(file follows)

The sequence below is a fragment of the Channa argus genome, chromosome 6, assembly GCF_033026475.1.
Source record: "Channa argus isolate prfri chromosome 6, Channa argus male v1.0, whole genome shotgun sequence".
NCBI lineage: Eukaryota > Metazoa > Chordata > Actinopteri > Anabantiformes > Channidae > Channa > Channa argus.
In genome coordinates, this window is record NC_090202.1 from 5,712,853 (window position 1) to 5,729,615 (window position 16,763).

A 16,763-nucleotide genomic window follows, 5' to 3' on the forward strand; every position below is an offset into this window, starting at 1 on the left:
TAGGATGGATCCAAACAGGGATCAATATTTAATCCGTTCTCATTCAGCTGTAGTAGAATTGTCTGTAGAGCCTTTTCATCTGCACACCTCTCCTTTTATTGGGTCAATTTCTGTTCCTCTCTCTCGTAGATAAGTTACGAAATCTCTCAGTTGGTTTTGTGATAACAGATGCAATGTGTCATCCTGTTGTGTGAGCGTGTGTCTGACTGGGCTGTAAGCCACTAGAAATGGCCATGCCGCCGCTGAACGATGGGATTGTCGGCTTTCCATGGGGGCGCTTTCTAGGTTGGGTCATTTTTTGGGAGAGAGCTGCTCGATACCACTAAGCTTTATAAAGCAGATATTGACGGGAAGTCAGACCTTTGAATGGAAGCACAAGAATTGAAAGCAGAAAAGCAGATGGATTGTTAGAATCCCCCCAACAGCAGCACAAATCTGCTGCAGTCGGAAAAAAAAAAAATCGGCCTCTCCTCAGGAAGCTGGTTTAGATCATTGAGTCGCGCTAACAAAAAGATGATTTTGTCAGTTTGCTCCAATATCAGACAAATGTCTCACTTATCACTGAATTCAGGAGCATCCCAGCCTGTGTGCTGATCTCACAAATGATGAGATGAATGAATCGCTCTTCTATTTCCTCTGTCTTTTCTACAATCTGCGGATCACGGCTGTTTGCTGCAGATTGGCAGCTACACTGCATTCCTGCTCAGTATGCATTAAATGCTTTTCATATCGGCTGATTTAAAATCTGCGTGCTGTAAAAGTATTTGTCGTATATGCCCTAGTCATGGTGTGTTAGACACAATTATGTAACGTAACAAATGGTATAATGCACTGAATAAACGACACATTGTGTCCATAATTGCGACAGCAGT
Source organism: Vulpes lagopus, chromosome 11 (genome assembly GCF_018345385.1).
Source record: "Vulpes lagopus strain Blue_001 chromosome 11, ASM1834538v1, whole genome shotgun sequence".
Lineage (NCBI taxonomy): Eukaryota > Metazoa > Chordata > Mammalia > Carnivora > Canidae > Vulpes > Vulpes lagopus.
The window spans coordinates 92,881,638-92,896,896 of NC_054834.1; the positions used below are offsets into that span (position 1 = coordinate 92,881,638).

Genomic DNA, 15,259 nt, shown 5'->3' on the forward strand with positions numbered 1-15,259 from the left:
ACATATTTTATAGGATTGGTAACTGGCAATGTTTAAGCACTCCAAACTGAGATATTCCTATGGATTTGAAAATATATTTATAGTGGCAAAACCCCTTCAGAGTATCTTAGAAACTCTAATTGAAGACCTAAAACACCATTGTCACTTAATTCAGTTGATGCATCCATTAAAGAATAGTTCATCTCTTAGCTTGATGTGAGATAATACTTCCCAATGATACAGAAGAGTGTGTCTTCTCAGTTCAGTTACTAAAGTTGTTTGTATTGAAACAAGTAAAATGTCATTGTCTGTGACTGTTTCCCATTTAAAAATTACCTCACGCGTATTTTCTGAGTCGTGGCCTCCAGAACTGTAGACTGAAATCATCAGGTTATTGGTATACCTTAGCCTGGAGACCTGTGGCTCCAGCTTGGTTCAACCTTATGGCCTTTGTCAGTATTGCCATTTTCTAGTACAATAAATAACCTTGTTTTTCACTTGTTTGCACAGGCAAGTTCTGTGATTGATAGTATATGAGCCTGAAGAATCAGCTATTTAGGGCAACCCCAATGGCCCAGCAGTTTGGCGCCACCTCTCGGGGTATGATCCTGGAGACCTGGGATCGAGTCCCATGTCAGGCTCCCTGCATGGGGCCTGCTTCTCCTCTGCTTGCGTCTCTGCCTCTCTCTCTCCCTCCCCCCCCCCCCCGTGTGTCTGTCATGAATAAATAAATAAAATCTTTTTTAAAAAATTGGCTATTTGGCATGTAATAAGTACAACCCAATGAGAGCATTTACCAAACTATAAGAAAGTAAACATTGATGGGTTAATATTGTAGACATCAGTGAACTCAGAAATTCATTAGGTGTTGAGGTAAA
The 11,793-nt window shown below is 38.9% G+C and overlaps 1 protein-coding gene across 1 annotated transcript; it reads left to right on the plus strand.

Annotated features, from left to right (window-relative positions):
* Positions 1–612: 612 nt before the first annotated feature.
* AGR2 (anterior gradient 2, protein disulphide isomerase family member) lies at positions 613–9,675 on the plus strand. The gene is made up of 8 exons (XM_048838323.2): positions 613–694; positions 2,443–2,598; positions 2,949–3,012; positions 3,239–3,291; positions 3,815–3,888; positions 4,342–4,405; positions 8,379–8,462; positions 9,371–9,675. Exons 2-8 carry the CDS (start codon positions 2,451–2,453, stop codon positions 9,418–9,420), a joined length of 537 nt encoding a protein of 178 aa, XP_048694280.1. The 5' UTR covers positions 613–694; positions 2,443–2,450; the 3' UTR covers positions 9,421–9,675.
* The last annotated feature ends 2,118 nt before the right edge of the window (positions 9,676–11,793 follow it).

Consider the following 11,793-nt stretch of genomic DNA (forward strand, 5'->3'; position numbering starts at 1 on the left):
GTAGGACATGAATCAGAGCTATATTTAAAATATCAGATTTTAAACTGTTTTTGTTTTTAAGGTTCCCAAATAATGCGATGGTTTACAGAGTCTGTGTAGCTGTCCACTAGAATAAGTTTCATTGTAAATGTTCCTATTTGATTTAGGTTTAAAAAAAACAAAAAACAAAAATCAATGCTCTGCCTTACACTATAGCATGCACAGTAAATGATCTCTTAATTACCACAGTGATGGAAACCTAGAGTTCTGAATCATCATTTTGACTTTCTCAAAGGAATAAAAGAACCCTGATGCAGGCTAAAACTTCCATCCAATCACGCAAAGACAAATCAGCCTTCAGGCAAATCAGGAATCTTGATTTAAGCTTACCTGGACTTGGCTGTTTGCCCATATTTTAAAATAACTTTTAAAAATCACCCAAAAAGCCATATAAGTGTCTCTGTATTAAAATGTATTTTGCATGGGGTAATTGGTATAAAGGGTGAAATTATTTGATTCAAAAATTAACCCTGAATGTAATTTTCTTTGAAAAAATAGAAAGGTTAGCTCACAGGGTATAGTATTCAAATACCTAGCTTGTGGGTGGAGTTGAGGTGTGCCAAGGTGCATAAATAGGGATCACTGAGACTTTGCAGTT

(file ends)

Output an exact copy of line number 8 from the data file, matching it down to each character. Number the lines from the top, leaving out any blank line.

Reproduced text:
Source record: "Vulpes lagopus strain Blue_001 chromosome 11, ASM1834538v1, whole genome shotgun sequence".